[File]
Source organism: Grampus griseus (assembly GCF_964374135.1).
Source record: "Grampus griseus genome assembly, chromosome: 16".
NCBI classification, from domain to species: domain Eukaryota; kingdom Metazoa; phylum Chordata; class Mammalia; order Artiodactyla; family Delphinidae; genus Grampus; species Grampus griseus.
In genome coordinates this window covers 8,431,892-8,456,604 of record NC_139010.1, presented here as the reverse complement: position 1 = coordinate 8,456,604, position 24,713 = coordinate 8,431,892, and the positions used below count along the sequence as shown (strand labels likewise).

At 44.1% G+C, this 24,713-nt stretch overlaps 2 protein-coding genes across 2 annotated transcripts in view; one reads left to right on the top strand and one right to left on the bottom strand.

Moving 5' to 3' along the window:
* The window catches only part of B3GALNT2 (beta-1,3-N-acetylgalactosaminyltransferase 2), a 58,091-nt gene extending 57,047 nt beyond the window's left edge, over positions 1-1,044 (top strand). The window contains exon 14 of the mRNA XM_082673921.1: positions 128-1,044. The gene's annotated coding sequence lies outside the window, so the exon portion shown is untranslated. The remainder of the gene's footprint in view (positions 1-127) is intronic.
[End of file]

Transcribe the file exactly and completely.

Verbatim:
Source organism: Grampus griseus (assembly GCF_964374135.1).
Source record: "Grampus griseus genome assembly, chromosome: 16".
NCBI classification, from domain to species: domain Eukaryota; kingdom Metazoa; phylum Chordata; class Mammalia; order Artiodactyla; family Delphinidae; genus Grampus; species Grampus griseus.
In genome coordinates this window covers 8,431,892-8,456,604 of record NC_139010.1, presented here as the reverse complement: position 1 = coordinate 8,456,604, position 24,713 = coordinate 8,431,892, and the positions used below count along the sequence as shown (strand labels likewise).

At 44.1% G+C, this 24,713-nt stretch overlaps 2 protein-coding genes across 2 annotated transcripts in view; one reads left to right on the top strand and one right to left on the bottom strand.

Moving 5' to 3' along the window:
* The window catches only part of B3GALNT2 (beta-1,3-N-acetylgalactosaminyltransferase 2), a 58,091-nt gene extending 57,047 nt beyond the window's left edge, over positions 1-1,044 (top strand). The window contains exon 14 of the mRNA XM_082673921.1: positions 128-1,044. The gene's annotated coding sequence lies outside the window, so the exon portion shown is untranslated. The remainder of the gene's footprint in view (positions 1-127) is intronic.